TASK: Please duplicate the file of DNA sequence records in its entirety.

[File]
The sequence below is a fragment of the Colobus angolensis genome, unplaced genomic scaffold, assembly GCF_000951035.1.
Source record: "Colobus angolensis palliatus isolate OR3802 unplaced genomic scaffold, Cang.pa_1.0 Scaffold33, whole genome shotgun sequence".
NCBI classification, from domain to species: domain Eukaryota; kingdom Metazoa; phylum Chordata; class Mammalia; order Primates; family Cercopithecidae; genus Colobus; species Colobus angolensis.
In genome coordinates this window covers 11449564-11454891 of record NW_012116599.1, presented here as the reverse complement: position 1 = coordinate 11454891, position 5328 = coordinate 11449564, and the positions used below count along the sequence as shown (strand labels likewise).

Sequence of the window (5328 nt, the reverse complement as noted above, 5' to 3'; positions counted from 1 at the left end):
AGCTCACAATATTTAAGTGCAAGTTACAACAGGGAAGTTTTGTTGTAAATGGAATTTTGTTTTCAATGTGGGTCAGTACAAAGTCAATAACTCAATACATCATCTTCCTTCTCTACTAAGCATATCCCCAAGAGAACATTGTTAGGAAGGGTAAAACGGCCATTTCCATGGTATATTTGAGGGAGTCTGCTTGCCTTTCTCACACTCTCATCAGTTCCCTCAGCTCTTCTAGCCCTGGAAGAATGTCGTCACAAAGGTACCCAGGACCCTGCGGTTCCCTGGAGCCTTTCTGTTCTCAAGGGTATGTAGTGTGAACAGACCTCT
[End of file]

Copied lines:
The sequence below is a fragment of the Colobus angolensis genome, unplaced genomic scaffold, assembly GCF_000951035.1.
Source record: "Colobus angolensis palliatus isolate OR3802 unplaced genomic scaffold, Cang.pa_1.0 Scaffold33, whole genome shotgun sequence".
NCBI classification, from domain to species: domain Eukaryota; kingdom Metazoa; phylum Chordata; class Mammalia; order Primates; family Cercopithecidae; genus Colobus; species Colobus angolensis.
In genome coordinates this window covers 11449564-11454891 of record NW_012116599.1, presented here as the reverse complement: position 1 = coordinate 11454891, position 5328 = coordinate 11449564, and the positions used below count along the sequence as shown (strand labels likewise).

Sequence of the window (5328 nt, the reverse complement as noted above, 5' to 3'; positions counted from 1 at the left end):
AGCTCACAATATTTAAGTGCAAGTTACAACAGGGAAGTTTTGTTGTAAATGGAATTTTGTTTTCAATGTGGGTCAGTACAAAGTCAATAACTCAATACATCATCTTCCTTCTCTACTAAGCATATCCCCAAGAGAACATTGTTAGGAAGGGTAAAACGGCCATTTCCATGGTATATTTGAGGGAGTCTGCTTGCCTTTCTCACACTCTCATCAGTTCCCTCAGCTCTTCTAGCCCTGGAAGAATGTCGTCACAAAGGTACCCAGGACCCTGCGGTTCCCTGGAGCCTTTCTGTTCTCAAGGGTATGTAGTGTGAACAGACCTCT